My Kind of Country

Country music from a fan's point of view since 2008

Album Review: Keith Whitley — ‘Don’t Close Your Eyes’

dontcloseyoureyes1985’s L.A. to Miami provided Keith Whitley with some badly needed radio hits, but the slick pop-oriented production didn’t sit well with him. Wanting to return to his traditional country roots, he asked RCA executive Joe Galante to shelve the follow-up album that was nearly ready to release and to allow him to start working on a new album that was more in line with his musical tastes. Galante agreed, and Keith chose Garth Fundis to be his co-producer. The result was 1988’s Don’t Close Your Eyes, which was Whitley’s most critically acclaimed and commercially successful album up to that time.

Two tracks from the scrapped album were salvaged and released as singles to maintain Whitley’s presence on the radio while he and Fundis were working on the new album. “Would These Arms Be In Your Way”, which featured harmony vocals by Vern Gosdin (one of the song’s co-writers) and Emmylou Harris peaked at #36 on the Billboard country singles chart in 1987. It was followed by “Some Old Side Road” which reached #16. Both of these tracks were eventually included on the new album, though “Would These Arms Be In Your Way” appeared only on the CD version.

The album opens with the mid-tempo “Flying Colors”, which is a decent song, but not quite up to the standards of the rest of the album. The second track “It’s All Coming Back To Me Now”  is one of my favorites.  Co-written by Keith with Curly Putman and Don Cook, it’s one of the few instances in which Keith recorded a song he’d written himself. In this interview with TNN’s Shelly Mangrum, he mentioned that it was being considered for release as a single, but that never happened.

The third track, another CD-only bonus, is a clever novelty song called “Lucky Dog”, an infectious tune that you find yourself singing along to in spite of yourself:

I can’t stand a collar,
Makes it hard to swaller,
But where you go I’ll foller,
Hey, I’m a lucky dog

And that brings us to the title track, the beautiful Bob McDill ballad “Don’t Close Your Eyes”, which is the highlight of the album. Like no other song Whitley had recorded up to that point, it demonstrated his skill at interpreting lyrics. His vocals are stellar. I was only vaguely aware of who Keith Whitley was when I first heard this song on the radio. After hearing it for the first time, I immediately went out and bought the album. “Don’t Close Your Eyes” became Keith’s first #1 hit. It was also Billboard’s #1 country hit for 1988. The next two singles, the Don Schlitz/Paul Overstreet composition “When You Say Nothing At All” and “I’m No Stranger To The Rain”, penned by Sonny Curtis and Ron Hellard, also reached #1. The latter was a song that Keith could relate to personally, having fought his share of demons. It earned him his first Country Music Association Award, awarded posthumously, when it won Single of the Year in 1989.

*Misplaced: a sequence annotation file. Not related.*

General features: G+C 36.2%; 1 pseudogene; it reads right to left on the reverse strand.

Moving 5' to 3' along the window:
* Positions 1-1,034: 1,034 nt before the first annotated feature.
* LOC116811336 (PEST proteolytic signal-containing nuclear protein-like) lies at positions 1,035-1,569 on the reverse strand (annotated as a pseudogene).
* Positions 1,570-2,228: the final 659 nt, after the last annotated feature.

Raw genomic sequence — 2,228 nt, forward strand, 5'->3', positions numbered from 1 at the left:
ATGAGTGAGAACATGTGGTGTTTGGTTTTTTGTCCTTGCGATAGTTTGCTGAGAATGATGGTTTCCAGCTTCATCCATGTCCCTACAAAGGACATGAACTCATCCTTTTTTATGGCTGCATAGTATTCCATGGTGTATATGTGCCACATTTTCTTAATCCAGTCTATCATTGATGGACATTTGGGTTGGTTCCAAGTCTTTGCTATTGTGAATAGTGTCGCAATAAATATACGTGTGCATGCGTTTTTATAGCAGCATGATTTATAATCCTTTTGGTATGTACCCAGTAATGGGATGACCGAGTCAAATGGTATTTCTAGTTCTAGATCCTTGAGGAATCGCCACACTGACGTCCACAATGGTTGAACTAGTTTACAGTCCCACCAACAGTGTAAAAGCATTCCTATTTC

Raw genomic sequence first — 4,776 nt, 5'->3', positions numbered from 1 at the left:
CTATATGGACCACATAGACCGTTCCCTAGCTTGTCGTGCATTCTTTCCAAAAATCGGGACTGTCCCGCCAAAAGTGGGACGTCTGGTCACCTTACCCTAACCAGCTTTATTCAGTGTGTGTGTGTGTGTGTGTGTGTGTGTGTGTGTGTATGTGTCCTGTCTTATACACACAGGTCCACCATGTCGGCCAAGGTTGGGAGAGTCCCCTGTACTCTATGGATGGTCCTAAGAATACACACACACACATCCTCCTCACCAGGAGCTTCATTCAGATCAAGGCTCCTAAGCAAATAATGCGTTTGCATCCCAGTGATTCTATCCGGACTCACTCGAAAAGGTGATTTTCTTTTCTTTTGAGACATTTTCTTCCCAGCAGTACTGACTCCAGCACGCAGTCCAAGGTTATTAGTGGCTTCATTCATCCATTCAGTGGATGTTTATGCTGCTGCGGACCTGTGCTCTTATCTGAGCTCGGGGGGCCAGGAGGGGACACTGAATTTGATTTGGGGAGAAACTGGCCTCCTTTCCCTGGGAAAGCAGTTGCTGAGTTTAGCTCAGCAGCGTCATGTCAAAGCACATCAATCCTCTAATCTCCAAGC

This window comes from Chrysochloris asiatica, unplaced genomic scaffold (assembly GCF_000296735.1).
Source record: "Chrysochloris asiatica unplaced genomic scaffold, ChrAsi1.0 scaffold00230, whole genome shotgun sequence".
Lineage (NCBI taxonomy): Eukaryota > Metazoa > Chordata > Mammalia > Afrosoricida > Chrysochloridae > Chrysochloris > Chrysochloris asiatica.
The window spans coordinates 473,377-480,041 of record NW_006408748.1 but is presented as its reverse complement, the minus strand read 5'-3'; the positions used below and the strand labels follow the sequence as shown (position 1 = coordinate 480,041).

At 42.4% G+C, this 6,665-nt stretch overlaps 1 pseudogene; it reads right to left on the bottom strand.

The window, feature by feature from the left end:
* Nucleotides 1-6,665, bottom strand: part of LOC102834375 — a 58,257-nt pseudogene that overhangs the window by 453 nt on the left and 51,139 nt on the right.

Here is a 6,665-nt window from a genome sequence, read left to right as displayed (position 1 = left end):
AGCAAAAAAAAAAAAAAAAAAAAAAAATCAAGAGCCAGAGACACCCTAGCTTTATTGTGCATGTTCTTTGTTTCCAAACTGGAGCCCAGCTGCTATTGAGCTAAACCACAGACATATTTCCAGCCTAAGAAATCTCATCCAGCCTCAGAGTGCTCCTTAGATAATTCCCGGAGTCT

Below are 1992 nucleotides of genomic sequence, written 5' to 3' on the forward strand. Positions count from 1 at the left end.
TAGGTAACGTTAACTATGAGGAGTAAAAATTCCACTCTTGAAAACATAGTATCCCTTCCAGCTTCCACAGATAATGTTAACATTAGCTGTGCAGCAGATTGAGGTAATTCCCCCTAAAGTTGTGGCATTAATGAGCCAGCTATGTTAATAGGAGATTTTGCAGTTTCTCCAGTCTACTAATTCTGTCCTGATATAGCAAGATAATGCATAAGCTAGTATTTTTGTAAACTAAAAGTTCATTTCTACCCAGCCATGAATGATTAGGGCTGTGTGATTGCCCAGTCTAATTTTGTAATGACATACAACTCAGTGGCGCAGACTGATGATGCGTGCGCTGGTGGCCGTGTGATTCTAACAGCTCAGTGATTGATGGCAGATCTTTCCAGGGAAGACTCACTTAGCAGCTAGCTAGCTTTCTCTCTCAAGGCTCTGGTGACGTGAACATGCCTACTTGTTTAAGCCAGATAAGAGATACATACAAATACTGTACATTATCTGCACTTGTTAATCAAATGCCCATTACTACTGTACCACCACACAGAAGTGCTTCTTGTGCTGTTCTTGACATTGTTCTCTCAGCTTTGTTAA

The album also included a cover of Lefty Frizzell’s “I Never Go Around Mirrors”, which Keith had previously recorded when he was with the group J.D. Crowe and the New South. He told Joe Galante that he wanted to record this song and release it as a single. Galante expressed some reservations; the song had only one verse and he was afraid that it was too short. Whitley remedied this by asking Whitey Shafer, who had co-written the song with Frizzell, to write a new second verse. The expanded version of the song never did get released as a single, but this is the version that was covered by Trace Adkins a decade later as part of the multi-artist Tribute to Tradition album.

Every track on this album is a winner. It was clearly a labor of love that paid off both critically and commercially. It was awarded gold status by the RIAA for sales in excess of 500,000 units. More importantly, it established Keith Whitley as a force to be reckoned with, and proved that he was at his best when he sang traditional country music.

His career had reached new heights and it seemed that Keith Whitley was at the top of the world. Sadly, this triumph was short-lived. Whitley and Fundis teamed up for a follow-up album, which was completed in early 1989, but unfortunately, fate intervened, and Keith Whitley did not live to see its release. That album, I Wonder Do You Think Of Me, was the one Keith considered to be his best, according to Fundis. However, Don’t Close Your Eyes is my personal favorite. It is still available commercially and deserves a place in every country music lover’s collection.

Grade: A+

Purchase Don’t Close Your Eyes at Amazon or iTunes

3 responses to “Album Review: Keith Whitley — ‘Don’t Close Your Eyes’

  1. J.R. Journey May 8, 2009 at 1:39 pm

    ‘Don’t Close Your Eyes’ has always been my favorite Keith Whitley song. Really informative review too. I like it.

  2. Occasional Hope May 8, 2009 at 2:04 pm

    It really is an excellent album.

    • Razor X May 8, 2009 at 2:11 pm

      I must have played the cassette version to death when it first came out. I can remember listening to it on my Sony Walkman during my train ride to my college classes. Twenty years later, I’m still listening pretty often to it on the train ride to work. I’ve never gotten tired of it. It’s definitely one that would be on that list of CDs I’d want to have with me if I were stranded on a desert island. 🙂

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